28 October 1738: The traveller Richard Pococke LL.D., on his way back from Tripoli to his homeland, noted in his diary a short history of the island of Cyprus:
“On the twenty eighth we came up with Cyprus, anchored in the evening in the road of Limesol and on the twenty ninth went ashoar at that town.
The north part of the island of Cyprus is fifty miles from the Cilician shoar, which agrees with the account of the antients, who making a computation by measuring round the bays of the island, say that it is about four hundred twenty eight miles in circumference; but those who computed, probably by travelling round the island by land, make it only three hundred seventy five miles. Some say, that it was a hundred and seventy five miles long, others two hundred; but the modem sea-carts make it only one hundred and thirty five in length, and sixty two miles broad in the widest part.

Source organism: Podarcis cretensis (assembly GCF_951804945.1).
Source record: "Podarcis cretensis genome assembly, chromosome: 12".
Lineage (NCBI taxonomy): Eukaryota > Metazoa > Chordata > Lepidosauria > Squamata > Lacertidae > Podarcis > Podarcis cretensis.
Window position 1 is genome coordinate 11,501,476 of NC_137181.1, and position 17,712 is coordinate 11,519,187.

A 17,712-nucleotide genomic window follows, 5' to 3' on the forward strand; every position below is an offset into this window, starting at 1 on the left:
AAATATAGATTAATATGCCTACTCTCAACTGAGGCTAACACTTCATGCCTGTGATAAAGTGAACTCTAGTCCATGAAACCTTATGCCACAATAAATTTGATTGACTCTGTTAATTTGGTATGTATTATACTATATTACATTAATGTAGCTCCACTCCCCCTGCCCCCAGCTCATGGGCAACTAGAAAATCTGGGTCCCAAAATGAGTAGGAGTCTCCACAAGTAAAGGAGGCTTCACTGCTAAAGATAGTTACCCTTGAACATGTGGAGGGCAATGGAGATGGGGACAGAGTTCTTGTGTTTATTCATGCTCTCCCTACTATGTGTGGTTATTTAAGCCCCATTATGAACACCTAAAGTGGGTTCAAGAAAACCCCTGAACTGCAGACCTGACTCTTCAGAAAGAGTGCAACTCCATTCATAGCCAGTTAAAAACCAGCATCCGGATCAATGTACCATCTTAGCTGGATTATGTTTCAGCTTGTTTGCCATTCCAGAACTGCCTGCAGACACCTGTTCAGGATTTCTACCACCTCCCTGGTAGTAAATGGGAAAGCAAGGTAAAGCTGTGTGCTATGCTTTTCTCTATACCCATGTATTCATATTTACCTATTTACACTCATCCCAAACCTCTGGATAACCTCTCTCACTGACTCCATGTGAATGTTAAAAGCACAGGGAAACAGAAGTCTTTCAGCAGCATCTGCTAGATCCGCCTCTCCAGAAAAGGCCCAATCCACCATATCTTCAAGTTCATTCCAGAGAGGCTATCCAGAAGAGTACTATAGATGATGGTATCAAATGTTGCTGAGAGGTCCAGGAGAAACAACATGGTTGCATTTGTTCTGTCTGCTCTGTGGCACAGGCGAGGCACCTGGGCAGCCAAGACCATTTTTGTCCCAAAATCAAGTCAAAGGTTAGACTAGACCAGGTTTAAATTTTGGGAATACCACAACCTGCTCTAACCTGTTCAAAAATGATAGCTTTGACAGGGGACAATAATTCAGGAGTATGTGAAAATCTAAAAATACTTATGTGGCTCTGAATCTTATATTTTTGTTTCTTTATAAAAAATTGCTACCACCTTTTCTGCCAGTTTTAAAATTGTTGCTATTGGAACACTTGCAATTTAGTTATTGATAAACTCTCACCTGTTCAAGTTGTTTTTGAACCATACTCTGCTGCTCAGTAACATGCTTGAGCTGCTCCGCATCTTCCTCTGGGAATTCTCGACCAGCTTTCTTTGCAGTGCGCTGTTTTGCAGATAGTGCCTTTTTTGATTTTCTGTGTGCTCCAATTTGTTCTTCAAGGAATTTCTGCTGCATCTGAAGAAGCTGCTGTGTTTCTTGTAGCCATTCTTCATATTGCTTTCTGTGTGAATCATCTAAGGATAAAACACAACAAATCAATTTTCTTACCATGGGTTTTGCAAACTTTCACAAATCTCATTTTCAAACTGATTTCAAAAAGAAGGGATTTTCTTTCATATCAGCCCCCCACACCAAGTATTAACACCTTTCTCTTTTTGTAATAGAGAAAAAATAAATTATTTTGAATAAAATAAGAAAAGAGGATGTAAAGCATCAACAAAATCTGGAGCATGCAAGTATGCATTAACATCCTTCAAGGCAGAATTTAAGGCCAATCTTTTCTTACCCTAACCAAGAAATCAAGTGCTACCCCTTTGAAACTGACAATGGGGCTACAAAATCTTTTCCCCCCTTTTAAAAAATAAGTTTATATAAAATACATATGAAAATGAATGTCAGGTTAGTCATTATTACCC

Cyprus was antiently divided into many Kingdoms, and was conquered successively by the Egyptians, Phoenicians, Cyrus King of Persia, and Alexander the great; it fell to the lot of the successors to the kings of Egypt, afterwards was subdued by the Romans, became subject to the Greek Emperors, and, whilst it was under them, was laid waste by the Arabs. In one thousand, one hundred ninety one, Richard the first, King of England, conquered it, and gave it to Guy Lusignan, King of Jerusalem; and his family continued to govern it until the year fourteen hundred twenty three, when it was taken by a Sultan of Egypt, who permitted their own King to reign over them, on his paying him a certain tribute. In one thousand four hundred seventy three, one of the Kings left this island to the Republick of Venice, who enjoyed it, paying the tribute to Egypt, until it was taken from them in one thousand five hundred and seventy under Sultan Selim, and it has ever since remained in subjection to the Ottoman port.”
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